“What’s happening in Jalisco is ... a readjustment by a criminal organization that has enjoyed great complacency from the state government, which has let it grow, ” said an opposition congressional candidate for the June elections. When repeated later, there seemed to be a slight hesitation, mid-sentence, cultivating the impression that the author of this increasingly widely held observation wished to add a greater embrace of tricky, corrosive behavior. A new scuff marring the presidency. “The real estate scandal” of course is survivable: What are they going to do, impeach him?
This impression was solidified by President Enrique Peña Nieto’s initial seemingly angry denial that turned into an apparently calmer acceptance of a probe of himself, his wife and his finance minister on charges of corruption. He clearly meant the slippery purchase by this piquant trio of lavish – and lavishly priced – homes. This was accomplished by what a great many see as a not very concealed slight-of-hand. To make these purchases in the least punishing way was to have the “transfer of properties by long-time friends of Peña Nieto, government contractors.” Now, to defend this clumsy maneuver, he’s appointed a long-time associate, Virgilio Andrade, a breathless supporter of Peña Nieto and the Institutional Revolutionary Party (PRI). Among many other journalists, the anchor and political pundit of the popular media outlet Univision, Leon Krauze, pointed out that, “Mexicans will have to wait and see if the investigation will be taken seriously (so far it has not) or if it will become a simulation meant to absolve the president of wrongdoing.”
A number of people who know Mexico well have stirred official bureaucratic ire by noting that Peña Nieto’s “Mexican Moment,” praised by Time magazine, etc., not only has disappeared but has turned into murderous treatment of young people and often their protective parents.
A short time ago, Antonio Garza, the former U.S. ambassador to Mexico (2000-2009), told a reporter that the Peña Nieto administration’s languid response to the disappearance, and presumed death, of the 43 Guerrero student teachers revealed that despite delusions of a Mexican Miracle, the country is still one where the past dramatically, brutally rules. “The president’s response to this tragedy was an explicit example of this country’s weak rule of law … the event and the corruption it exposed frayed Mexicans’ trust in their public institutions. It rocked the country, drawing tens of thousands of protestors into the streets.”
A leader of a nation, no matter how oligarchical, can try to claim an inevitability of his actions, but can’t for long get away with claiming infallibility. It always smacks too fragrantly of insanity – Putinismo.
At times modern Mexican leaders (Luis Echeverria, Carlos Salinas de Gortari) have given hints of going over this ego edge, embracing a society’s need to connect with its past in order to deal with the present. But luckily such presidential craziness simply ran off the rails. A growing number of analysts of such dizzying political cavorting argue that Peña Nieto hasn’t the vision or the intellect to try to justify everything by what “it is supposed to become.” Those thoughts are too intricate. He is not a revolutionary. His dreams are not grand; they are minor, though recklessly vicious and avaricious, to tamper knowingly with national existence.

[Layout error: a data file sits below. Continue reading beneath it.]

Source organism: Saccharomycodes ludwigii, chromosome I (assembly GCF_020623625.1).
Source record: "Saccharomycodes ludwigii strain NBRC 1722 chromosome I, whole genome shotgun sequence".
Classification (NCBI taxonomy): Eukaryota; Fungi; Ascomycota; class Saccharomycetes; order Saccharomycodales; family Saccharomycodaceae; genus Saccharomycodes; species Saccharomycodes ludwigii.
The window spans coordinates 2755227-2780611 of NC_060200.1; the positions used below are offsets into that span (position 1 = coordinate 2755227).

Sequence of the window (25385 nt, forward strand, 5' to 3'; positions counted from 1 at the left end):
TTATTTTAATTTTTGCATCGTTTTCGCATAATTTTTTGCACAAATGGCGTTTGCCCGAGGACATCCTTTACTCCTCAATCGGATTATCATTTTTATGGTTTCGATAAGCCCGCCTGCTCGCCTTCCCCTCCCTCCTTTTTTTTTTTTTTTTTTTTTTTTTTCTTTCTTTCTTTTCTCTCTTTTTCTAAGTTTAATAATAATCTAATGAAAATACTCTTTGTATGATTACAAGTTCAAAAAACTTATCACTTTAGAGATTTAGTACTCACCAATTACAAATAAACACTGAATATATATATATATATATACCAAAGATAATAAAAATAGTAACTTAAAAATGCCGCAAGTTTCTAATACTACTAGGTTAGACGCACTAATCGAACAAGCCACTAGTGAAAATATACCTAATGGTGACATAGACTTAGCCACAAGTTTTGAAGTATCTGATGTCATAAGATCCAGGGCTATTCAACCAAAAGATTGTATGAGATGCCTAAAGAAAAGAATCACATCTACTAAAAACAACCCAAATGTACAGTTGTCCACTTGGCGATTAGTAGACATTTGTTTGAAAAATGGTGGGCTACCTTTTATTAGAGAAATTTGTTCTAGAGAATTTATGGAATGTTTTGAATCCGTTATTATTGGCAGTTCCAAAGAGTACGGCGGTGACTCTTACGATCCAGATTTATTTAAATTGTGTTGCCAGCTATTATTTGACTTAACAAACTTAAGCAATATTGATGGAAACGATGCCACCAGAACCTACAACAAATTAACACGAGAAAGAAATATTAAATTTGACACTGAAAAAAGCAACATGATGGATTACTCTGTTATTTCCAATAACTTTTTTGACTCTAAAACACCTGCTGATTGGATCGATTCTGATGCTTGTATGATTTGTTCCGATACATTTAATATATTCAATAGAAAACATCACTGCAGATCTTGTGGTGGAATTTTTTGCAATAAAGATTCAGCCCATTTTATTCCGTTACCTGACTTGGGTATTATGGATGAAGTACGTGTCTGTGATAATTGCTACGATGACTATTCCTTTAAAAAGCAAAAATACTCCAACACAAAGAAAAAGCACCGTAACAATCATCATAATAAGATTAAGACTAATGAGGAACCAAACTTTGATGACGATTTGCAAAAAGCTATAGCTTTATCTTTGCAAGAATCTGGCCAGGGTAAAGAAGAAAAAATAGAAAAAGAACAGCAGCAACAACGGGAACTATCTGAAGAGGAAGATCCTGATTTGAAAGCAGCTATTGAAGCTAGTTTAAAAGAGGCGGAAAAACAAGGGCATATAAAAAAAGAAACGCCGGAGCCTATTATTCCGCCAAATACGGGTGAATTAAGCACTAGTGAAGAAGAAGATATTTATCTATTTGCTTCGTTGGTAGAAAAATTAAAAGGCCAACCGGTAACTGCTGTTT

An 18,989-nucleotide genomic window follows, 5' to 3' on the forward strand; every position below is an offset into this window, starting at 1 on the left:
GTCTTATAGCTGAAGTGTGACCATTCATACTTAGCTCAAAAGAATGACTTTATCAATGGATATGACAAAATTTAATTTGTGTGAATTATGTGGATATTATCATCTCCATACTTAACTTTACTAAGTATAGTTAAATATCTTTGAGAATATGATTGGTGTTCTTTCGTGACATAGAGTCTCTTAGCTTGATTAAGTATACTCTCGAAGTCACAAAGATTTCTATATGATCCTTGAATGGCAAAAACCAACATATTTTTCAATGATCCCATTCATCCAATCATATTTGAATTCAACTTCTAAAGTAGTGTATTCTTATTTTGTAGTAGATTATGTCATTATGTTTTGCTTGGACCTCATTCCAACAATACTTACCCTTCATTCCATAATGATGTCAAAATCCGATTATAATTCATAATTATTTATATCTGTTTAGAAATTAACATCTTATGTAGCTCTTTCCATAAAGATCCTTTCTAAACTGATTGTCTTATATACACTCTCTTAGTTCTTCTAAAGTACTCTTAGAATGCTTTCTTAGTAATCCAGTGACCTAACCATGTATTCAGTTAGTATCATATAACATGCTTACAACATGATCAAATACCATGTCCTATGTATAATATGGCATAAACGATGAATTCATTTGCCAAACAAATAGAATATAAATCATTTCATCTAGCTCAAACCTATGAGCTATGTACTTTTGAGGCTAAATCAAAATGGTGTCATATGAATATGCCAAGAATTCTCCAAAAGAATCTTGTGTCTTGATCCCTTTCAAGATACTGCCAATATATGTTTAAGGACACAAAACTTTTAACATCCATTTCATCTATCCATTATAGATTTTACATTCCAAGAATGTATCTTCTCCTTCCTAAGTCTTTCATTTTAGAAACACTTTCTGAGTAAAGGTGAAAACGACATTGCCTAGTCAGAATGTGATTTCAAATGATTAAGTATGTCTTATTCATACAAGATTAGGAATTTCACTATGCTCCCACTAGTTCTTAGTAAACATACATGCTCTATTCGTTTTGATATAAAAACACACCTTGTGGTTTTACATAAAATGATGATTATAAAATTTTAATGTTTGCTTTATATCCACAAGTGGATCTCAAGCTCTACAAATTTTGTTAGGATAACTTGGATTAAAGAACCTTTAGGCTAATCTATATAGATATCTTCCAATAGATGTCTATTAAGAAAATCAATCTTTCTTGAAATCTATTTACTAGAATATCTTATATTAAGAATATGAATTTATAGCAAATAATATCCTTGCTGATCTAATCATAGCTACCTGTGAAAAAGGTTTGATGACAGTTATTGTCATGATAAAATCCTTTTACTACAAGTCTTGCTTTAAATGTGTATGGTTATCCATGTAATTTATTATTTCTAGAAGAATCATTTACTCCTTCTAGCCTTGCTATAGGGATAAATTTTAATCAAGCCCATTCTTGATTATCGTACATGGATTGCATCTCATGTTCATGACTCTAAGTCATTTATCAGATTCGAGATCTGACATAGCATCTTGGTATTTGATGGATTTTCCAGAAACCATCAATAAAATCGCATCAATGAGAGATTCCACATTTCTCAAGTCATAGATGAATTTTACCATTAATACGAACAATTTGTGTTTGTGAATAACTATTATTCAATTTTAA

Yet, as the fate of the 43 student teachers – and others – show us, even minor-league political personalities can be lethal trouble-makers. Though this is painful, and costly, in the end a lack of dexterity has proven beneficial to citizens-in-opposition.
This why people like Garza, journalists such as Enrique Krauze, Alejandro Hope, John M. Ackerman, etc. are important. Because rulers such as Peña Nieto and his oligarchical cronies insist that Mexico’s corruption is a cultural not a institutional phenomenon. Thus the dexterous examination by journalist and professor, Denise Dresser, shows how and why the seemingly reformist and modernizing narrative of Peña Nieto quickly became a “paralyzed, cornered government.”
A companion journalist, Sergio Aguayo, professor at El Colegio de Mexico, and Visiting Professor at Harvard, says Peña Nieto is “muddling through due to his inability to free himself from the burdens of a backward political culture … Mexico cannot move toward modernization with a president behaving like the Emperor of Toluca” – meaning the capital of the State of Mexico, once governed by Peña Nieto.
Corruption is Mexico’s second concern, Aguayo said, behind the tonnage of “general” crime. According to a 2014 Pew Research Center survey, 72 percent of Mexicans say corruption is an intimidating problem; only about four in ten (42 percent) thought Peña Nieto was doing a good job battling corruption, compared to 54 percent who disliked his handling of that matter. This is a six-percentage point gain in disapproval since 2013.
Luis Rubio is director of the highly regarded Mexico City-based think tank Center of Research for Development (CIDAC). He recently recently wrote that Mexico’s number one problem is the absence of the rule of law bound tightly to the absence of government. Mexico’s problem, he says, “is not criminality or violence, but the absence of competent government institutions capable of maintaining order, imposing rules and earning the respect of the citizenry. This requires “a conscious decision, first, to construct and activate robust government capacity and, two, for the government itself – the president – to accept submission to the resulting institutions.”
Fighting corruption means dismantling Mexico’s habitual system of cronyism, influence peddling and privileges, and guaranteeing that no one, no matter how powerful he or she may be, is above the law. Question is: Can Mexico choose a leadership up to such a democratic task?